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Friday, 4 January, 2002, 00:15 GMT
Surprise winner for Whitbread novel
Twelve Bar Blues
The winning novel: An "epic tale of jazz and juju"
Patrick Neate has won the Whitbread novel award with his second book, Twelve Bar Blues, beating strong favourite Ian McEwan.

The surprise winner receives 5,000 in prize money and goes on to compete for the Whitbread Book of the Year - worth 25,000 - alongside the other Whitbread winners and the winner of the Whitbread Children's Book of the Year.

The novelist told BBC News Online he was "completely astounded", as the publication of Twelve Bar Blues had met with a "deafening silence".

Patrick Neate
Neate and the other winners are 5,000 richer
The Whitbread first novel award went to Something Like A House by Sid Smith, a story set during the Chinese Cultural Revolution of the 1960s.

And the Whitbread poetry award has gone to Selima Hill for Bunny and the biography award to Diana Souhami for Selkirk's Island - a study of Alexander Selkirk, the man who inspired Daniel Defoe's classic novel, Robinson Crusoe.

Neate managed to beat off competition not only from former Booker prize winner McEwan - he also trounced Booker nominee Andrew Miller and Helen Dunmore.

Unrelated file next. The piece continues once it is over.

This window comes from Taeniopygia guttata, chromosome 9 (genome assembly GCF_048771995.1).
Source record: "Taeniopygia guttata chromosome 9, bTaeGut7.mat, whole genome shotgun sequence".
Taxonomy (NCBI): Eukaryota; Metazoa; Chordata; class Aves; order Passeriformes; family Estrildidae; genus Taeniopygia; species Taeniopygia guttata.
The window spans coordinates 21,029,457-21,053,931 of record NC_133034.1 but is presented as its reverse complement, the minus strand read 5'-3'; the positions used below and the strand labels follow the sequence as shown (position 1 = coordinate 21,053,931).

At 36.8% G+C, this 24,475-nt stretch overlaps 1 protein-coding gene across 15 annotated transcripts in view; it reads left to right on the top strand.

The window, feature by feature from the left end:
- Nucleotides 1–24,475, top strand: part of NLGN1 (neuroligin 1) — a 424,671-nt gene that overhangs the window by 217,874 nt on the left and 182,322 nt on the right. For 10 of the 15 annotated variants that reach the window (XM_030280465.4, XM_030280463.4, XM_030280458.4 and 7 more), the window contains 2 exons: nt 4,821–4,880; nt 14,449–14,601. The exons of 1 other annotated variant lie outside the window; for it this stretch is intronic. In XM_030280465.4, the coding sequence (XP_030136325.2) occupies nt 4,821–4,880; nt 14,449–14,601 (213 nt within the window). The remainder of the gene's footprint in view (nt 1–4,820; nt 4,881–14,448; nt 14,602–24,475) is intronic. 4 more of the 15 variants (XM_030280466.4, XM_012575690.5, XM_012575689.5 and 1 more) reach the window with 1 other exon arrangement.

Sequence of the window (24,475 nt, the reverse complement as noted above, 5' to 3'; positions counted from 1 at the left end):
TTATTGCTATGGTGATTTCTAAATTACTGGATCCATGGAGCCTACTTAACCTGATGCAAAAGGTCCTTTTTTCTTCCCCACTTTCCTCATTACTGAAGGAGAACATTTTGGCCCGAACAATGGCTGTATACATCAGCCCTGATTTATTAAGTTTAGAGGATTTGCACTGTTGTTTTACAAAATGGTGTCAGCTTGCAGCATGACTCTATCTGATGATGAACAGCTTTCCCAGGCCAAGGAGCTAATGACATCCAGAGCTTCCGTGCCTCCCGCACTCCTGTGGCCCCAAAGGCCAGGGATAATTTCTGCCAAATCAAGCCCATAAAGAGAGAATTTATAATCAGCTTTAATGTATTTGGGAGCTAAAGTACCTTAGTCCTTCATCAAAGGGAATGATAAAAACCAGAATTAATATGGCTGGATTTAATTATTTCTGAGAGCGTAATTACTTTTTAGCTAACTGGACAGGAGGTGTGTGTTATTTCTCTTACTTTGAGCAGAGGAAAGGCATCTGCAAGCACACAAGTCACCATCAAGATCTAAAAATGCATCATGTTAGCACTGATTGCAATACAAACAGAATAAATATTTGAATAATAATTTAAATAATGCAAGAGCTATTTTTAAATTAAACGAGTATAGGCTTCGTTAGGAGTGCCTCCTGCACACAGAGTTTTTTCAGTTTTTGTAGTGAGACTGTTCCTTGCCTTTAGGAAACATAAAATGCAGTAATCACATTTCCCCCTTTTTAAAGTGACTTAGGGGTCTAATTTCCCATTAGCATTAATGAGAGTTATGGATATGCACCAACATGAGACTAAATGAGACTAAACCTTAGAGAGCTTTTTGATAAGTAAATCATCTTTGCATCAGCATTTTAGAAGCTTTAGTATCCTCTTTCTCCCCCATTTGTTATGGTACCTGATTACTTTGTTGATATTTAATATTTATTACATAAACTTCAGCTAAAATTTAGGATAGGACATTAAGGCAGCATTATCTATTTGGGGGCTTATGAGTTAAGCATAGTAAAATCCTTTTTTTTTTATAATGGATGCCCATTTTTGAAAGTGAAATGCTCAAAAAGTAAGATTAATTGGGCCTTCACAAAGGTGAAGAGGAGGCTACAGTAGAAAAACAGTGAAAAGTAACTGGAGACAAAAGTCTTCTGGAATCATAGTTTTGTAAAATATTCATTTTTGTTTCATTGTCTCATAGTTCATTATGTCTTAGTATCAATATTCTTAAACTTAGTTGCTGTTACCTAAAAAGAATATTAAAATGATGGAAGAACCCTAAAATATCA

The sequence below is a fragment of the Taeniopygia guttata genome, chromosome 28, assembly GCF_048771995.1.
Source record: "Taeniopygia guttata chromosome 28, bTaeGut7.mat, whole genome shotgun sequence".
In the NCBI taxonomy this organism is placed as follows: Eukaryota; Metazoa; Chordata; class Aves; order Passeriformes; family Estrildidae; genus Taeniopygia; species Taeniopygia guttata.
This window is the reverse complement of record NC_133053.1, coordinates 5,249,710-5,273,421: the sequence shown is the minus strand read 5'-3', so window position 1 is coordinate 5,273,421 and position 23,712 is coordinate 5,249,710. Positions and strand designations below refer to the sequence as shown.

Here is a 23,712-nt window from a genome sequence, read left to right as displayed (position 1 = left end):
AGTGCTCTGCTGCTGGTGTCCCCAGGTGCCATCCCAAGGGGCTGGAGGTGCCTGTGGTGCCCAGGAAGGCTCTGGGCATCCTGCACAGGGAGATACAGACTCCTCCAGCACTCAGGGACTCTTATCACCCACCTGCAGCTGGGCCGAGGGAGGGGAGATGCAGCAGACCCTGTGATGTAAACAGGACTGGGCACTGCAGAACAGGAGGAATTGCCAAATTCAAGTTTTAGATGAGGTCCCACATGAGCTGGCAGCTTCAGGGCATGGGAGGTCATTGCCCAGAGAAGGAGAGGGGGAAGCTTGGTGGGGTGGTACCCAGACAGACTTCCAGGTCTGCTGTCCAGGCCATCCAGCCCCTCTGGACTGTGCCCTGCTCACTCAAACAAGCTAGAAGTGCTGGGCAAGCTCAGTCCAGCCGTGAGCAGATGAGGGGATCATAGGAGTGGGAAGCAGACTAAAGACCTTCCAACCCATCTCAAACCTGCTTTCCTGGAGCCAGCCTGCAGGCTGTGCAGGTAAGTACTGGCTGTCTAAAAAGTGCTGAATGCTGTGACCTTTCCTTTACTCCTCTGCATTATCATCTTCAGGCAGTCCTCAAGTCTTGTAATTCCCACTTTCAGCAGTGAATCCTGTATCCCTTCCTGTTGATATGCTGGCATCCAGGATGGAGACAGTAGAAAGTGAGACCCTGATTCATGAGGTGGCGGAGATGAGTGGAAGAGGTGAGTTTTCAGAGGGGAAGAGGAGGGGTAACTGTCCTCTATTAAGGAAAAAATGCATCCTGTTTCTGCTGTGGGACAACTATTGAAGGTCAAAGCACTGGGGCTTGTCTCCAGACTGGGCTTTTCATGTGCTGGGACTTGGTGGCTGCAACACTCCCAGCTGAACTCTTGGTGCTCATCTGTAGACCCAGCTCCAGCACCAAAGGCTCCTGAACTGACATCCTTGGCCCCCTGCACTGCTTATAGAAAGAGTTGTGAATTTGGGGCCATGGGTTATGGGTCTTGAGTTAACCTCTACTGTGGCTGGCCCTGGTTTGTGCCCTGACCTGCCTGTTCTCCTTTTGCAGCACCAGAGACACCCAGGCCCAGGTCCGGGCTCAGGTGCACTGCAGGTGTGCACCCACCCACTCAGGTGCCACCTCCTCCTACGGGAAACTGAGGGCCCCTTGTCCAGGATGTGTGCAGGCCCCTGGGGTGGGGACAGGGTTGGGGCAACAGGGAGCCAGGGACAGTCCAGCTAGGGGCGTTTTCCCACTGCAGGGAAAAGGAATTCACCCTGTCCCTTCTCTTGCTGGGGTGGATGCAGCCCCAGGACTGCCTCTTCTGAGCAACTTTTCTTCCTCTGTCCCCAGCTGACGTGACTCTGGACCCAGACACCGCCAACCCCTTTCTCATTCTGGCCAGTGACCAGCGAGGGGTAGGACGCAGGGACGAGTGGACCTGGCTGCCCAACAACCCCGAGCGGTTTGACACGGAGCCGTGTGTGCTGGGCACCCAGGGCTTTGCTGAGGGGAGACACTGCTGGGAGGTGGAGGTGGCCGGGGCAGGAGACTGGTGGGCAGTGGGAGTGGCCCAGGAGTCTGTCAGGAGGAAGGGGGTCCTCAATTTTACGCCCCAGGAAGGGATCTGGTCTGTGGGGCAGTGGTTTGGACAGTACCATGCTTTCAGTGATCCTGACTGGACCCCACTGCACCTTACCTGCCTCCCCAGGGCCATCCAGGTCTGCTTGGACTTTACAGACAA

He was born in Putney and went to Cambridge university but his novel Twelve Bar Blues draws on his experience as a gap year teacher in Zimbabwe.

Sid Smith
Smith: Has never visited China, where novel is set
He has said he is fascinated by magic, myth and music and the Whitbread judges praised the "electrifying prose" in what they called a "sprawling and unusual extravaganza of a novel".

Neate told BBC News Online: "I have read almost everything Ian McEwan has ever written - I thought he was going to win.

"I find the whole thing a bit embarassing."

'Detail'

Sid Smith chose to write his award-winning debut novel about China despite never having visited the country, his nearest contact being a "one-hour stopover at Hong Kong Airport", according to the author.

But the judges praise what they called the "beautifully observed detail of the texture of the lives of Chinese peasants".

Selima Hill
Hill is already an award-winning poet
Poetry prize winner Selima Hill is the only poet to have been shortlisted for the Whitbread, Forward and TS Eliot Prizes.

Diana Souhami's biography of Alexander Selkirk and the island where he was marooned is, say the judges, "as hypnotic and compelling as the island that forms its real subject".

The Whitbread Book of the Year and the Children's Book of the Year will be selected on 22 January 2002 by a panel of nine judges, chaired by Channel 4 broadcaster and journalist Jon Snow.

The Whitbread Prizes are open to writers based only in the UK and Ireland.



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See also:

04 Jan 01 | Entertainment
Whitbread winners square up
27 Jan 99 | Entertainment
Posthumous Whitbread prize for Ted Hughes
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